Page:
Oh Brother! Marcel Joins Rene in Lachemann Managing

Article excerpt

It was not a decision arrived at lightly, the night giving way to morning Tuesday before Marcel Lachemann arrived at a decision that will make modern major league history.

Lachemann, 52, elected to accept the Angels' offer to succeed Buck Rodgers as manager. Thus, did Marcel and Rene Lachemann become the first set of brothers to manage in the major leagues at the same time since George and Harry Wright (with Providence and Boston) in 1879.

Rene is the manager at Florida, the team from which Marcel came. The latter has been the Marlins' pitching coach since their inception in 1993, and to arrive at this decision, he solicited the advice of Rene and Marlins' coach Doug Rader, a former Angels' manager.

"We sat up until about 4, 4:30 this morning," Lachemann said via telephone from the Marlins' New York hotel. "The three of us were up in Rene's room, and when we opened the door to leave, the paper was on the step. It was pretty emotional. It's tough to leave my brother."

The overriding factor was the opportunity to fulfill a vanishing dream, he said, to manage at the major league level and with the Angels, as well.

"At one time, it was a big deal," Lachemann said of his managerial aspirations. "Then for a period of time, it was not. I felt the situation had to be pretty right to do it. This is probably the only place I would think of doing this because of the area and the people who are there."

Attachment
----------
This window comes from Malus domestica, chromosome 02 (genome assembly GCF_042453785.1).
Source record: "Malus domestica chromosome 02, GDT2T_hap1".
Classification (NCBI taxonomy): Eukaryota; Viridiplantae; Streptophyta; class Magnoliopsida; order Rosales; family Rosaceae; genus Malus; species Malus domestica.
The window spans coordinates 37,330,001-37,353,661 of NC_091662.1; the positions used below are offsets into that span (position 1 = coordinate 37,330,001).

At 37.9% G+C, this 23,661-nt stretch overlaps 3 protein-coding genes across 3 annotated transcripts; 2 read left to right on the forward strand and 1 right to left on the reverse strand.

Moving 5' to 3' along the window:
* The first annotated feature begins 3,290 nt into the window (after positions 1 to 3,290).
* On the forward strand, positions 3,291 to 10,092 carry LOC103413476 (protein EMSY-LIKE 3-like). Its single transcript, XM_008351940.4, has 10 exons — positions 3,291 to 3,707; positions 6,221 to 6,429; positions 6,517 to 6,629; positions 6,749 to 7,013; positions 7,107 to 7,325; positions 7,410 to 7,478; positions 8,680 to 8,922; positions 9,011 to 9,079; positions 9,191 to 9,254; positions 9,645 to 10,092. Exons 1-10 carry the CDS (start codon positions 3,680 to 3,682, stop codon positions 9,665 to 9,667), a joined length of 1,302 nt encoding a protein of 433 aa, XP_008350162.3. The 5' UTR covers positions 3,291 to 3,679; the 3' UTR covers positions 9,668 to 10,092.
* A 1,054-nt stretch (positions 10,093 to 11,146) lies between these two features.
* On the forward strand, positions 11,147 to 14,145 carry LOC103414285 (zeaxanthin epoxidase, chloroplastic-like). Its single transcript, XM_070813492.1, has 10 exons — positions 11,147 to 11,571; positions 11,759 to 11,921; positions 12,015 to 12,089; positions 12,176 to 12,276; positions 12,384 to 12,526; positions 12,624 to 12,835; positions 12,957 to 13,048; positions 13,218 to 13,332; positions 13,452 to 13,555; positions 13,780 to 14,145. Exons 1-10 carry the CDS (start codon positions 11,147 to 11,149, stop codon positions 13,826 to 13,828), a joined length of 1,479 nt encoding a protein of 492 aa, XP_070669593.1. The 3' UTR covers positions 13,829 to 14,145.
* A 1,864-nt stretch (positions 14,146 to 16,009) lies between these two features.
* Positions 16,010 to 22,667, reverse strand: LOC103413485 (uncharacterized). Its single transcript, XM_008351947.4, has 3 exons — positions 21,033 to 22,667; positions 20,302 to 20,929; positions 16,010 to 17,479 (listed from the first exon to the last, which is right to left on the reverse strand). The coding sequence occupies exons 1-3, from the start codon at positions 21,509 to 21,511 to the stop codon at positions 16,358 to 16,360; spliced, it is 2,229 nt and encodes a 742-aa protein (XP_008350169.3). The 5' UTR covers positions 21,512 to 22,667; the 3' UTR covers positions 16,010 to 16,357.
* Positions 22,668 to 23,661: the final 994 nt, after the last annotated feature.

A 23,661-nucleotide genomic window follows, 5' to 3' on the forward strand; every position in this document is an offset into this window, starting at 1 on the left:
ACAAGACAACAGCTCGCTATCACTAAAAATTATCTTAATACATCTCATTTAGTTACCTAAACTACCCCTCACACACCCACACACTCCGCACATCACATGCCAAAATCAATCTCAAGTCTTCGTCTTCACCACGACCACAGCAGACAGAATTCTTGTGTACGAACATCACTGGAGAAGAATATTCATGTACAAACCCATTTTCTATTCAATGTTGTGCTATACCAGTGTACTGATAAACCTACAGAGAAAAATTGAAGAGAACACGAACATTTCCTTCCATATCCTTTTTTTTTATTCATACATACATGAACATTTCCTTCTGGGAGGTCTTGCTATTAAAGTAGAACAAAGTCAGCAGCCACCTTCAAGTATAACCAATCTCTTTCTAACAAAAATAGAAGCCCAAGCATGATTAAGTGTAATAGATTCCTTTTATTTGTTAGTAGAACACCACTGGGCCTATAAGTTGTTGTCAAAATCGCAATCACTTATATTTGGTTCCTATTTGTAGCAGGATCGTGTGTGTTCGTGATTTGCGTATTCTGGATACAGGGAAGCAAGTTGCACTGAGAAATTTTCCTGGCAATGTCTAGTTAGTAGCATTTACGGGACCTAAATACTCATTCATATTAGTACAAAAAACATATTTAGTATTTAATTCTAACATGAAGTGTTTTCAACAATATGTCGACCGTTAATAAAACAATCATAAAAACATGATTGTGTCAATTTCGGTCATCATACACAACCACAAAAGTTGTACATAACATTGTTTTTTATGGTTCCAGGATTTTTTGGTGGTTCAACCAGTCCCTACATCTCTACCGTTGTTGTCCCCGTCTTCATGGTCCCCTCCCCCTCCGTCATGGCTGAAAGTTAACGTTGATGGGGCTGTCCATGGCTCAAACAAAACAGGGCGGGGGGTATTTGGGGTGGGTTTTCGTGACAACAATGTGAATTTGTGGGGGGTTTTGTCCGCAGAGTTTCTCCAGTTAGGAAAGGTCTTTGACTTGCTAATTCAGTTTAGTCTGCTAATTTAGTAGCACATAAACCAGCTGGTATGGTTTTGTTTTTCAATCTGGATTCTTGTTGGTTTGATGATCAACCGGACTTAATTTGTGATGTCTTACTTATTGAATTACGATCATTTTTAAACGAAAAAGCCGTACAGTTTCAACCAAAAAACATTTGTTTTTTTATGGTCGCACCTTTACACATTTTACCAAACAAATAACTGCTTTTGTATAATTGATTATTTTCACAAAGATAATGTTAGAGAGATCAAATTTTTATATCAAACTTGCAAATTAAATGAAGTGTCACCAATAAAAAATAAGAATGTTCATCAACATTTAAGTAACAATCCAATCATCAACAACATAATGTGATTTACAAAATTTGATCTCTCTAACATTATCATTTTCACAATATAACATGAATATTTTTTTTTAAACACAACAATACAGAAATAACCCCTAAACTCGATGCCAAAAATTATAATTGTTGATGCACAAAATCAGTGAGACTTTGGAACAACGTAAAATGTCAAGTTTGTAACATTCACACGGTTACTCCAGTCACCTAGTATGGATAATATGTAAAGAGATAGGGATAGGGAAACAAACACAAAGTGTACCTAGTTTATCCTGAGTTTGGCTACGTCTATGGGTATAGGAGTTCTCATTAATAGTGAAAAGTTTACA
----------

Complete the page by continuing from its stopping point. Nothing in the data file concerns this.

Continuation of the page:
Lachemann, a native of Los Angeles, was the Angels' pitching coach from 1984 until he resigned following the 1992 season. He also spent two seasons as a minor league instructor with the Angels.

Bill Bavasi, the Angels' general manager, on Monday had asked Marlins' GM Dave Dombrowski for permission to talk with Lachemann. Following the Marlins' game with the Mets Monday night, Dombrowski informed Lachemann of Bavasi's interest.

Lachemann spoke with Bavasi Monday night, then phoned him Tuesday morning and accepted the position. Terms of the contract have yet to be finalized, though Bavasi said it would extend beyond the 1994 season.

Bavasi was evasive on the reasons behind his decision to fire Rodgers, but not on his decision to hire Lachemann.

"We wanted someone who was very familiar with the organization from top to bottom," Bavasi said at an Anaheim Stadium news conference. "He's a hard worker, very organized and familiar with us. We wanted someone not far removed from the American League.

"It's a real convenient additive that this man for a number of years ran half a ball game (pitching). He's a very talented all-around baseball guy that people can't help but respect. We're very, very comfortable with him taking the reins of the ball club. He's into wringing dry the talent of young players, and in today's climate you must do that. You cannot waste a drop."

Perhaps the most ringing endorsement came from former Angels manager Gene Mauch, who employed Lachemann as his pitching coach in each his two tenures managing the Angels. …